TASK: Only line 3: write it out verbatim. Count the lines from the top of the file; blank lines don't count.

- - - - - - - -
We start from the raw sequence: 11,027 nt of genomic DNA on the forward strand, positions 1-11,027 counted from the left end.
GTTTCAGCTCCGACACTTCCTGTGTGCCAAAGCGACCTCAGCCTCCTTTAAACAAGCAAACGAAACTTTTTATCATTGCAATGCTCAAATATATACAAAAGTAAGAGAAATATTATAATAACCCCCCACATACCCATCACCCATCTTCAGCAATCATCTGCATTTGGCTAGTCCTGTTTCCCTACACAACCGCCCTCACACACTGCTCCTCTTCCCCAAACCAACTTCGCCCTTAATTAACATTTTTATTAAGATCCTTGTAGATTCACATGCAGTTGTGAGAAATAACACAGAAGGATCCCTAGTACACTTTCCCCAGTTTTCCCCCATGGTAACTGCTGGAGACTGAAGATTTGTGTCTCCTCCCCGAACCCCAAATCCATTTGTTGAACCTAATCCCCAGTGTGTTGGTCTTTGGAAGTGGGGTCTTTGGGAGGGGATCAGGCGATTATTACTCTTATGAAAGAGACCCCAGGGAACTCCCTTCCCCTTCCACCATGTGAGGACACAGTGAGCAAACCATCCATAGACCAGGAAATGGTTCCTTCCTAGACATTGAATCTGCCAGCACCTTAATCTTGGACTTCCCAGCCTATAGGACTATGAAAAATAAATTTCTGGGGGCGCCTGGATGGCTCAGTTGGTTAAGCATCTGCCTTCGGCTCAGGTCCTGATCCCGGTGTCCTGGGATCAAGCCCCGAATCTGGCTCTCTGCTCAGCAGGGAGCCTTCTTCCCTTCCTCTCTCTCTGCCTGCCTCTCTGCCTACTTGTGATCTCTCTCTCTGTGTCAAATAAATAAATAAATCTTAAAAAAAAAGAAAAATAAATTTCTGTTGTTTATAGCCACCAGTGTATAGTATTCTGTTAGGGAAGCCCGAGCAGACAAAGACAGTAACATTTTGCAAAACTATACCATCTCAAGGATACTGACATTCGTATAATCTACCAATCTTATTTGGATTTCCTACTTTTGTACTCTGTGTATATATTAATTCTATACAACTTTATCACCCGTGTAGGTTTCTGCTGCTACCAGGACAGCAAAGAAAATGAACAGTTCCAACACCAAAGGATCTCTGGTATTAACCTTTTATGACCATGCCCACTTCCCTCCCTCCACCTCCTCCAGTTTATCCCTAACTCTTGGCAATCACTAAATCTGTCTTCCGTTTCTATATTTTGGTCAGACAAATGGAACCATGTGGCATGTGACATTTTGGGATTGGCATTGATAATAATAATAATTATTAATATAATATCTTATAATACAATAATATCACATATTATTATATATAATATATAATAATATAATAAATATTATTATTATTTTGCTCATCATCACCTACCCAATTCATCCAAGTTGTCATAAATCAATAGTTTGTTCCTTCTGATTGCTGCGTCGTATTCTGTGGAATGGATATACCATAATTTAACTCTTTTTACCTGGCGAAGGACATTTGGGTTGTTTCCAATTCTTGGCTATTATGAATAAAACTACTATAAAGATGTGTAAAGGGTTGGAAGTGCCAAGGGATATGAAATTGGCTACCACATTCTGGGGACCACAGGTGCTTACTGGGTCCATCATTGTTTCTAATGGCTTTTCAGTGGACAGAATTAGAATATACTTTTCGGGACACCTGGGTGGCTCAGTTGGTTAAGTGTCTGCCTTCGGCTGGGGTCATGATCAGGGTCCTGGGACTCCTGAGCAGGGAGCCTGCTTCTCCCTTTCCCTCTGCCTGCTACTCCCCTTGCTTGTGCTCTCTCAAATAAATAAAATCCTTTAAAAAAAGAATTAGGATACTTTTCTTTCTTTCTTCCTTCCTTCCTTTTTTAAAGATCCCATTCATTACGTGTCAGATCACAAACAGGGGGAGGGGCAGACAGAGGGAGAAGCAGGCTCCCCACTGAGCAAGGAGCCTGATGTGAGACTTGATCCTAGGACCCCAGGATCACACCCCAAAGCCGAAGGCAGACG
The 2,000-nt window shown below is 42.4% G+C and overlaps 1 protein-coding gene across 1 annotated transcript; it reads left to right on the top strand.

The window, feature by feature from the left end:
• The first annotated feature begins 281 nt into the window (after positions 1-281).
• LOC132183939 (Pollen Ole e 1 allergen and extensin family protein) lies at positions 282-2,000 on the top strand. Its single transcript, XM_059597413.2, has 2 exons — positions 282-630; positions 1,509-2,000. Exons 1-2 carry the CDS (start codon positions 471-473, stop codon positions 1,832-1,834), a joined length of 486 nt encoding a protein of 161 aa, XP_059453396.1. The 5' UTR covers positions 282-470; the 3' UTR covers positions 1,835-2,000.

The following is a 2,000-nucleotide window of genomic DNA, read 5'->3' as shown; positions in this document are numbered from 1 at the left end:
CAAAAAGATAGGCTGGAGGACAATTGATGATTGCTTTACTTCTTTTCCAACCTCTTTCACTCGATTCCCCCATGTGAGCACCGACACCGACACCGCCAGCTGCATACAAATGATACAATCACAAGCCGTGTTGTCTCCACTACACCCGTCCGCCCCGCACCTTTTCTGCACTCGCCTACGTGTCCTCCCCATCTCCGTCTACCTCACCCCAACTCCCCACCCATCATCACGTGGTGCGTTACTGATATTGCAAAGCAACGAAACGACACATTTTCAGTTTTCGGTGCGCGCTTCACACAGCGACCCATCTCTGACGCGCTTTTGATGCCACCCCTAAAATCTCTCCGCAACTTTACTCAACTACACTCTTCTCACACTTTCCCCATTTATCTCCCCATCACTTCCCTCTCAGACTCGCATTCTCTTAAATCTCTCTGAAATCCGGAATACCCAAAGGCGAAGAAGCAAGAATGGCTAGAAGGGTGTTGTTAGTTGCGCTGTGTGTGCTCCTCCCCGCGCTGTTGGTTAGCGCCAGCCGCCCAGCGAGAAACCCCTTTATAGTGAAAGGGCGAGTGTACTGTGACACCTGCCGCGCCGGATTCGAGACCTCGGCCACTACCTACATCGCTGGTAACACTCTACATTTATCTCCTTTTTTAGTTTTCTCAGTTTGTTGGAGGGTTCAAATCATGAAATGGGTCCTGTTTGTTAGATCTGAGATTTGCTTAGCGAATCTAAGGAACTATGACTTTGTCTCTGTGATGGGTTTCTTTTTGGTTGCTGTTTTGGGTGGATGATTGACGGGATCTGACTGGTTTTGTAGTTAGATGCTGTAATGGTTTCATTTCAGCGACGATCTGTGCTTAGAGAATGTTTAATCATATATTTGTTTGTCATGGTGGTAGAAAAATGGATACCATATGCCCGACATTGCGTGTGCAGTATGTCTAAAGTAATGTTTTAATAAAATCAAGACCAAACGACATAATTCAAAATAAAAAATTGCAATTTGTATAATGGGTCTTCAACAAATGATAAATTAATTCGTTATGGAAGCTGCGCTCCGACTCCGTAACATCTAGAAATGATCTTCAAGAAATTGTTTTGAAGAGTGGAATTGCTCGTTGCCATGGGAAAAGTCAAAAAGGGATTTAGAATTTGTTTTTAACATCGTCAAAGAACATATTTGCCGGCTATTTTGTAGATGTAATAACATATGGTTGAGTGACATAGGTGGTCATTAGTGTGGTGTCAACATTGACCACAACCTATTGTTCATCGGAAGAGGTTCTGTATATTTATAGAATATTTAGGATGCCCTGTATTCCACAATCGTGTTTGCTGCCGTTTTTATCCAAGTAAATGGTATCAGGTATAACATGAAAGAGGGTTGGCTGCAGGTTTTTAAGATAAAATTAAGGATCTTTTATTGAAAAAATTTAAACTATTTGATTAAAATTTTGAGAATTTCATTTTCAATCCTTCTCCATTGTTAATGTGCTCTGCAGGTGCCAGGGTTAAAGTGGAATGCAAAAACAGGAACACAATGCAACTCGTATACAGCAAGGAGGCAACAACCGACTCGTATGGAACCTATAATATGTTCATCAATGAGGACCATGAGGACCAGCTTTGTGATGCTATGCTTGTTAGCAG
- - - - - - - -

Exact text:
The 2,000-nt window shown below is 42.4% G+C and overlaps 1 protein-coding gene across 1 annotated transcript; it reads left to right on the top strand.